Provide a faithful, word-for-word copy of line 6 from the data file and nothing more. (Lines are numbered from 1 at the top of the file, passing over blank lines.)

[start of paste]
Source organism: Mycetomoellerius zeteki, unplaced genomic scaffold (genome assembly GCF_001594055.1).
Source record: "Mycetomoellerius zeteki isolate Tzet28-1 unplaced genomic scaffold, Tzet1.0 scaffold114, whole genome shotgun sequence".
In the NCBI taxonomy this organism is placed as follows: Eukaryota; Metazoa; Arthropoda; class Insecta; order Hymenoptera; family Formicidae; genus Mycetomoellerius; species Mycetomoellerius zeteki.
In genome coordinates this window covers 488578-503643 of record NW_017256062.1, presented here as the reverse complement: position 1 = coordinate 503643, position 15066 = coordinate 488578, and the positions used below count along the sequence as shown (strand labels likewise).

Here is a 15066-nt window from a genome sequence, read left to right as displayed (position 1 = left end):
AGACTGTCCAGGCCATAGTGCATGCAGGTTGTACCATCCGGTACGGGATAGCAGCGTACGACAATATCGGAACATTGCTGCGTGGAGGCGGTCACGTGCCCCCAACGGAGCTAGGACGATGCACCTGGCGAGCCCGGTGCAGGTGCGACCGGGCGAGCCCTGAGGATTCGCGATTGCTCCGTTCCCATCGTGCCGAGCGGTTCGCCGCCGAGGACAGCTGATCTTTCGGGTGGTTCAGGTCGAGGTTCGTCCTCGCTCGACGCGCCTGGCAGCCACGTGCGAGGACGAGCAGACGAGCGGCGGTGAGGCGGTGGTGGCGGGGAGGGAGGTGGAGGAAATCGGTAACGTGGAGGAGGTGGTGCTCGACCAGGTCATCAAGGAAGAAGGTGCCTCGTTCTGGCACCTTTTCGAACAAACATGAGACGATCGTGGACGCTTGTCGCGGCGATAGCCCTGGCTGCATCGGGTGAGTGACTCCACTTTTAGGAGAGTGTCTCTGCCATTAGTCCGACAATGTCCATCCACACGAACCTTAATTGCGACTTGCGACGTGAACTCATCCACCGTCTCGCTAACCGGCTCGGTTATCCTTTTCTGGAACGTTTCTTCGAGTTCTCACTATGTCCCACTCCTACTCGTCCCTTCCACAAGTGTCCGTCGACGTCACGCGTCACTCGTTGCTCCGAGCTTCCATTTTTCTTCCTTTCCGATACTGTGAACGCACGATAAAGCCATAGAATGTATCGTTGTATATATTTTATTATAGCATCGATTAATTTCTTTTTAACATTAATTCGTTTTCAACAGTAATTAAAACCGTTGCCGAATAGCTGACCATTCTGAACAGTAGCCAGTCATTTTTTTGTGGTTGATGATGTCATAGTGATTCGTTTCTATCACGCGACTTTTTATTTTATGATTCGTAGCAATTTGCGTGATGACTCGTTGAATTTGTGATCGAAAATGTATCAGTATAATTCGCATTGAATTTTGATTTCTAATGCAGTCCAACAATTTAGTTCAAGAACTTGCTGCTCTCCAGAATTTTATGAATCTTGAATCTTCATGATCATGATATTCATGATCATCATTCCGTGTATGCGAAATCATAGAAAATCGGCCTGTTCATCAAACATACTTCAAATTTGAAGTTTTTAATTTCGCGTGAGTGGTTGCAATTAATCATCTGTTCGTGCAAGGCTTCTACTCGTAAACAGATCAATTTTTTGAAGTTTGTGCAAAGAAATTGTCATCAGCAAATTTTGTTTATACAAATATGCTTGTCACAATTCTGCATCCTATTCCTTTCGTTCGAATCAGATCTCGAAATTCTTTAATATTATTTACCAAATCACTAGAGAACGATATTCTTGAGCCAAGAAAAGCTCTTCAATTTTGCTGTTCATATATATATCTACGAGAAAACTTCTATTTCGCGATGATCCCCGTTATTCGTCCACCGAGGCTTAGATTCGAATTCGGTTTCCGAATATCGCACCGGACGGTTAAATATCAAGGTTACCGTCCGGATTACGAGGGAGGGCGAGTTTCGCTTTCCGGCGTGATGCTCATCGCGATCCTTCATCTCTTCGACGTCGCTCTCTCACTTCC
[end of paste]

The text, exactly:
AGACTGTCCAGGCCATAGTGCATGCAGGTTGTACCATCCGGTACGGGATAGCAGCGTACGACAATATCGGAACATTGCTGCGTGGAGGCGGTCACGTGCCCCCAACGGAGCTAGGACGATGCACCTGGCGAGCCCGGTGCAGGTGCGACCGGGCGAGCCCTGAGGATTCGCGATTGCTCCGTTCCCATCGTGCCGAGCGGTTCGCCGCCGAGGACAGCTGATCTTTCGGGTGGTTCAGGTCGAGGTTCGTCCTCGCTCGACGCGCCTGGCAGCCACGTGCGAGGACGAGCAGACGAGCGGCGGTGAGGCGGTGGTGGCGGGGAGGGAGGTGGAGGAAATCGGTAACGTGGAGGAGGTGGTGCTCGACCAGGTCATCAAGGAAGAAGGTGCCTCGTTCTGGCACCTTTTCGAACAAACATGAGACGATCGTGGACGCTTGTCGCGGCGATAGCCCTGGCTGCATCGGGTGAGTGACTCCACTTTTAGGAGAGTGTCTCTGCCATTAGTCCGACAATGTCCATCCACACGAACCTTAATTGCGACTTGCGACGTGAACTCATCCACCGTCTCGCTAACCGGCTCGGTTATCCTTTTCTGGAACGTTTCTTCGAGTTCTCACTATGTCCCACTCCTACTCGTCCCTTCCACAAGTGTCCGTCGACGTCACGCGTCACTCGTTGCTCCGAGCTTCCATTTTTCTTCCTTTCCGATACTGTGAACGCACGATAAAGCCATAGAATGTATCGTTGTATATATTTTATTATAGCATCGATTAATTTCTTTTTAACATTAATTCGTTTTCAACAGTAATTAAAACCGTTGCCGAATAGCTGACCATTCTGAACAGTAGCCAGTCATTTTTTTGTGGTTGATGATGTCATAGTGATTCGTTTCTATCACGCGACTTTTTATTTTATGATTCGTAGCAATTTGCGTGATGACTCGTTGAATTTGTGATCGAAAATGTATCAGTATAATTCGCATTGAATTTTGATTTCTAATGCAGTCCAACAATTTAGTTCAAGAACTTGCTGCTCTCCAGAATTTTATGAATCTTGAATCTTCATGATCATGATATTCATGATCATCATTCCGTGTATGCGAAATCATAGAAAATCGGCCTGTTCATCAAACATACTTCAAATTTGAAGTTTTTAATTTCGCGTGAGTGGTTGCAATTAATCATCTGTTCGTGCAAGGCTTCTACTCGTAAACAGATCAATTTTTTGAAGTTTGTGCAAAGAAATTGTCATCAGCAAATTTTGTTTATACAAATATGCTTGTCACAATTCTGCATCCTATTCCTTTCGTTCGAATCAGATCTCGAAATTCTTTAATATTATTTACCAAATCACTAGAGAACGATATTCTTGAGCCAAGAAAAGCTCTTCAATTTTGCTGTTCATATATATATCTACGAGAAAACTTCTATTTCGCGATGATCCCCGTTATTCGTCCACCGAGGCTTAGATTCGAATTCGGTTTCCGAATATCGCACCGGACGGTTAAATATCAAGGTTACCGTCCGGATTACGAGGGAGGGCGAGTTTCGCTTTCCGGCGTGATGCTCATCGCGATCCTTCATCTCTTCGACGTCGCTCTCTCACTTCC